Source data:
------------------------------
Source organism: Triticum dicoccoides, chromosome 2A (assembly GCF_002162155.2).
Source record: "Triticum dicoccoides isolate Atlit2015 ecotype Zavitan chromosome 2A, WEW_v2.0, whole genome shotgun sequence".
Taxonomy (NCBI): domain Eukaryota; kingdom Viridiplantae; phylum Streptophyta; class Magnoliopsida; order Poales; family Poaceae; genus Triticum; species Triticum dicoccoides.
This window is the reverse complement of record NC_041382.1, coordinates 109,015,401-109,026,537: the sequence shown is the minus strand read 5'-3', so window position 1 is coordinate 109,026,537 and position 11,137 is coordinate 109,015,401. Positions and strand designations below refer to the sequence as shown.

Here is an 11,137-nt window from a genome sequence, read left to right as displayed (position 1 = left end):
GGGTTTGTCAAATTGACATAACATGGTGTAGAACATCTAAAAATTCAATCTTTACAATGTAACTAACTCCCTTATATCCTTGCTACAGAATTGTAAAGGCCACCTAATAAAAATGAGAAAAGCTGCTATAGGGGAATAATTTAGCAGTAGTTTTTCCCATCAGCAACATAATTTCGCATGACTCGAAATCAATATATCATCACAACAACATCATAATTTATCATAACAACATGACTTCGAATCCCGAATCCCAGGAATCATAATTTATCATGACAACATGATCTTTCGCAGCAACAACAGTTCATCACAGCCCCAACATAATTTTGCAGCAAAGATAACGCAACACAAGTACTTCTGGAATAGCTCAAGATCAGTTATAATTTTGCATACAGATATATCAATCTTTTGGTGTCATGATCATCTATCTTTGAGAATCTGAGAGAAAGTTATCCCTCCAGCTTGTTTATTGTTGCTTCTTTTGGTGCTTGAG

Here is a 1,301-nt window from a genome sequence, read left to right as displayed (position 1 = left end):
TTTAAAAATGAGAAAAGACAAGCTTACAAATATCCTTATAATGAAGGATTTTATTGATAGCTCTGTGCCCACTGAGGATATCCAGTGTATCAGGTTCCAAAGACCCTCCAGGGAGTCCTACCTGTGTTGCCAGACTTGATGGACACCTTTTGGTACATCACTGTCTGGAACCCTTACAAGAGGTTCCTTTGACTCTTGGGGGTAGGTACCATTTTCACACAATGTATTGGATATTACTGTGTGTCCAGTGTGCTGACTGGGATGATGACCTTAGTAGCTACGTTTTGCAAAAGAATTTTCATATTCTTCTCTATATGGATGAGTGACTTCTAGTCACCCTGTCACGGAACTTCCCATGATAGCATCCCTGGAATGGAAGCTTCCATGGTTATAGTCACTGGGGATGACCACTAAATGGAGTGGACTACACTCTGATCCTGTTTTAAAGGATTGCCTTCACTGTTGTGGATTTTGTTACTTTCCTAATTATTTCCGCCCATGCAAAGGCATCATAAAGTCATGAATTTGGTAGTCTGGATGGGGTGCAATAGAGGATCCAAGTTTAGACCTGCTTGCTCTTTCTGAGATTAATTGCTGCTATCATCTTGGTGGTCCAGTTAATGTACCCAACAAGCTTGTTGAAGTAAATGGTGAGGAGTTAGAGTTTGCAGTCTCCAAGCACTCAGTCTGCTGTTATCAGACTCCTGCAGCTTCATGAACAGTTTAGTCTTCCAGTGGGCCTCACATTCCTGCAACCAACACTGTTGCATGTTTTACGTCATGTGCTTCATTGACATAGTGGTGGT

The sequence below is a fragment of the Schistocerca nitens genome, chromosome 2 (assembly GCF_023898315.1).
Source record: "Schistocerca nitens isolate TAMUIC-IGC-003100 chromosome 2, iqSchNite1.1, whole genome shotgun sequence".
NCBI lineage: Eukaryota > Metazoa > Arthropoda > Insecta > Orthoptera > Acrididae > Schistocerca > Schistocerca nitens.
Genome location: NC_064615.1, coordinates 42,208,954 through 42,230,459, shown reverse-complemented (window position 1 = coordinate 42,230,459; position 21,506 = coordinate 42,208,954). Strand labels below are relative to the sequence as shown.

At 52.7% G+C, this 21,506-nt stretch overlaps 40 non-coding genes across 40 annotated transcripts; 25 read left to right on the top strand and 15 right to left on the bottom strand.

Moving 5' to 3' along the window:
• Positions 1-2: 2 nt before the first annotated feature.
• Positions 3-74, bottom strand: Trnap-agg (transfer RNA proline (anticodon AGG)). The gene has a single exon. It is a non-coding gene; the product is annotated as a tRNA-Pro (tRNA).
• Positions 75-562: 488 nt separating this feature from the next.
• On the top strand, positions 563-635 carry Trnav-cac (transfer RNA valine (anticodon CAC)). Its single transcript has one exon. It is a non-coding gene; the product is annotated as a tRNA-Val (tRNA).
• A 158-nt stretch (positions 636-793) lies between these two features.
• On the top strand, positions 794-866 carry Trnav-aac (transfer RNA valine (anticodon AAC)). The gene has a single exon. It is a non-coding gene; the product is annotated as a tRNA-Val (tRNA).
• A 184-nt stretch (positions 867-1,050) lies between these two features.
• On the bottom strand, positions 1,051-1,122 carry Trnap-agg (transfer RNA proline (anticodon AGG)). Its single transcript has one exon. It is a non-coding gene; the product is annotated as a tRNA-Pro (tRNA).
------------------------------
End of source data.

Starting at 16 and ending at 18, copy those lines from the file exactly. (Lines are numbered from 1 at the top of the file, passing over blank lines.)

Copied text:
• Positions 3-74, bottom strand: Trnap-agg (transfer RNA proline (anticodon AGG)). The gene has a single exon. It is a non-coding gene; the product is annotated as a tRNA-Pro (tRNA).
• Positions 75-562: 488 nt separating this feature from the next.
• On the top strand, positions 563-635 carry Trnav-cac (transfer RNA valine (anticodon CAC)). Its single transcript has one exon. It is a non-coding gene; the product is annotated as a tRNA-Val (tRNA).